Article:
Applied Soil Ecology | Year: 2010

In this study we hypothesized that a change in the composition of vegetation communities is closely linked to a concurrent change in the structure of microbial communities through the decisive role of plant residues in regulating the quality of carbon sources for soil microbes. The study was carried out in a boreal forest along an 80-m-long successional transect (willow, alder, birch, spruce) located on the land-uplift coast of the Gulf of Bothnia, western Finland. The field and ground layer vegetation were recorded by species percentage cover on 2m2 sample plots located at 10m intervals. Organic layer samples were taken from around each vegetation sample plot for the determination of phospholipid fatty acid (PLFA) profiles and chemical composition of the organic layer, as characterized by the concentrations of neutral and acidic sugar units in non-cellulosic polysaccharides, cellulose, the acid-soluble lignin (ASL), and acid-insoluble residue (AIR). The organic layer along the transect showed a decrease in pH (from 5.2 to 4.4), moisture content and concentrations of ASL and the hemicellulosic sugars arabinose, rhamnose, xylose, galactose, and glucuronic acid, while the AIR concentration increased. These organic matter fractions and pH also showed a strong positive or negative correlation with the vegetation and the PLFA ordination. The percentage cover of grasses significantly correlated with the PLFA data, as well as with that of herbs and field layer species. However, PLFA ordination showed a higher correlation with the organic layer properties than with the coverage of plant species groups. In conclusion, our data showed a strong directional relationship between the organic matter characteristics and structure of the vegetation and microbial communities along the study transect. This study is, to our knowledge, the first investigation to apply acid methanolysis in the characterization of non-cellulosic polysaccharides in the organic layer. © 2010 Elsevier B.V.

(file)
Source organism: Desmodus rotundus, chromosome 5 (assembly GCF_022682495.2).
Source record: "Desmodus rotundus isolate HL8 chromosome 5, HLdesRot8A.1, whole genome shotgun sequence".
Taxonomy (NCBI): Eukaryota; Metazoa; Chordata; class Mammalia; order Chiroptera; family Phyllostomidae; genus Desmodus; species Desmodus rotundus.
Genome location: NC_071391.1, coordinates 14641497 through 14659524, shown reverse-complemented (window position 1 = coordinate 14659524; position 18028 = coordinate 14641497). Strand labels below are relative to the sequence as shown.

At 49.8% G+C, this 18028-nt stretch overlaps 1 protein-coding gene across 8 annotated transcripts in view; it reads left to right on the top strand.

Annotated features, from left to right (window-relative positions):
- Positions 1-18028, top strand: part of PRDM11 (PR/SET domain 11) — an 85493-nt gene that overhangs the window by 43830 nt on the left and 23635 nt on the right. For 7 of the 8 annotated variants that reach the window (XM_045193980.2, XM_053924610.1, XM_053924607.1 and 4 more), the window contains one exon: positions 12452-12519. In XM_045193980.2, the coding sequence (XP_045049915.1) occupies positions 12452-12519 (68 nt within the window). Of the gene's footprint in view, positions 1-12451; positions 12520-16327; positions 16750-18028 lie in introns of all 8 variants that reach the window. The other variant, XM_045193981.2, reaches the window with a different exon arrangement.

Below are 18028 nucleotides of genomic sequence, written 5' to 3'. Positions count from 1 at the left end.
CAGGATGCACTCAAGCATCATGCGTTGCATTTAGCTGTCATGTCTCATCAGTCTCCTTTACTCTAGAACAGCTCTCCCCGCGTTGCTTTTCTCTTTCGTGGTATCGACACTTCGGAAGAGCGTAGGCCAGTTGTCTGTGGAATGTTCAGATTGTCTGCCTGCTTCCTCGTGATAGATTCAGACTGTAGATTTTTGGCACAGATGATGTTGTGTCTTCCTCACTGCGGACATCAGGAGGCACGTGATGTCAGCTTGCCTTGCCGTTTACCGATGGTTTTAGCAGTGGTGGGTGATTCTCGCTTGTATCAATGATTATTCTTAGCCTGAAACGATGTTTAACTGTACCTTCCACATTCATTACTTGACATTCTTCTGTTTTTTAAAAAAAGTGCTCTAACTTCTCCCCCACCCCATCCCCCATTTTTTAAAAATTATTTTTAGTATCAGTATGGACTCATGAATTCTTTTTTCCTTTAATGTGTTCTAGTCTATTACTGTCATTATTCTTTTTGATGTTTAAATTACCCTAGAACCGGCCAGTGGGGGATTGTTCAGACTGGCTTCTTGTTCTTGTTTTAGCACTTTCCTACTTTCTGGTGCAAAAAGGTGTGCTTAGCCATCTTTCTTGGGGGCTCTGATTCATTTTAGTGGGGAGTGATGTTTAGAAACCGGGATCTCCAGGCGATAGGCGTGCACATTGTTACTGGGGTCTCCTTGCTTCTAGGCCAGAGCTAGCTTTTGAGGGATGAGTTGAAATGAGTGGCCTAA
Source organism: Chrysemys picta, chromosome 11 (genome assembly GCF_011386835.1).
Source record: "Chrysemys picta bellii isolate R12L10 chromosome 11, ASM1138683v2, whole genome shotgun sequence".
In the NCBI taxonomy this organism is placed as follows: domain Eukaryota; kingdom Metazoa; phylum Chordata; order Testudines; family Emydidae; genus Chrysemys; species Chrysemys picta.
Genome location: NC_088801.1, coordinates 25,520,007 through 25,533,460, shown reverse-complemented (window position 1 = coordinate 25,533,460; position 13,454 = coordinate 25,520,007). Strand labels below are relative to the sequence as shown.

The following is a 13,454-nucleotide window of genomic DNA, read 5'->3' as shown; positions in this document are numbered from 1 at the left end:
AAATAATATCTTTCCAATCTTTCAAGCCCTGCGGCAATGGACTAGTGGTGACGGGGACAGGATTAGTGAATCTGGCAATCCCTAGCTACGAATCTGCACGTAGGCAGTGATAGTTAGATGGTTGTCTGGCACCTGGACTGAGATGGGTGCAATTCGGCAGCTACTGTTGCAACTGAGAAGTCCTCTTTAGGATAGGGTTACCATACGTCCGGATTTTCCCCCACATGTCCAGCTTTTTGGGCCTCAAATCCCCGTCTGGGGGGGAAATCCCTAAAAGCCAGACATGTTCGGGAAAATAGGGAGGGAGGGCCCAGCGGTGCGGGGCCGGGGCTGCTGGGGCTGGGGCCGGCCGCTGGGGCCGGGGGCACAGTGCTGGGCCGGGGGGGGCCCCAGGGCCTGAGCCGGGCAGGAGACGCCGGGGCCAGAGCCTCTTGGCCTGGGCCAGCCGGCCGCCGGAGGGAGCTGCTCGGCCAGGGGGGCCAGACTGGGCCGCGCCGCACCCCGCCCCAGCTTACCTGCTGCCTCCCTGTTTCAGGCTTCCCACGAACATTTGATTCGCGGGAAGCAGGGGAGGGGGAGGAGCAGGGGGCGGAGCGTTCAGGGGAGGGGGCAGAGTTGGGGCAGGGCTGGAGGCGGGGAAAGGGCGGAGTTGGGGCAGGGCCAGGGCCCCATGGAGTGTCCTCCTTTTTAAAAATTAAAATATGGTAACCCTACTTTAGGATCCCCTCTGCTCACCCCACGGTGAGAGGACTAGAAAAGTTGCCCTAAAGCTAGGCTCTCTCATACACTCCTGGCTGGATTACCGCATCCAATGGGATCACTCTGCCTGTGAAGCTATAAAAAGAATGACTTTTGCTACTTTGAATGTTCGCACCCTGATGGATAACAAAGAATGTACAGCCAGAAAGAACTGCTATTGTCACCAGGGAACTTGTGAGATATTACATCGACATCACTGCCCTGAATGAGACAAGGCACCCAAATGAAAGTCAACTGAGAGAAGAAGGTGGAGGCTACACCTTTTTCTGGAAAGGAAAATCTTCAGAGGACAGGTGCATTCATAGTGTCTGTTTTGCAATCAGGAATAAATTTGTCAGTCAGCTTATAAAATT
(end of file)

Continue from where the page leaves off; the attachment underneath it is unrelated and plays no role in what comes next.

Merila P.,Finnish Forest Research Institute | Mustajarvi K.,Metla | Helmisaari H.-S.,Metla | Helmisaari H.-S.,University of Helsinki | And 7 more authors.
Forest Ecology and Management | Year: 2014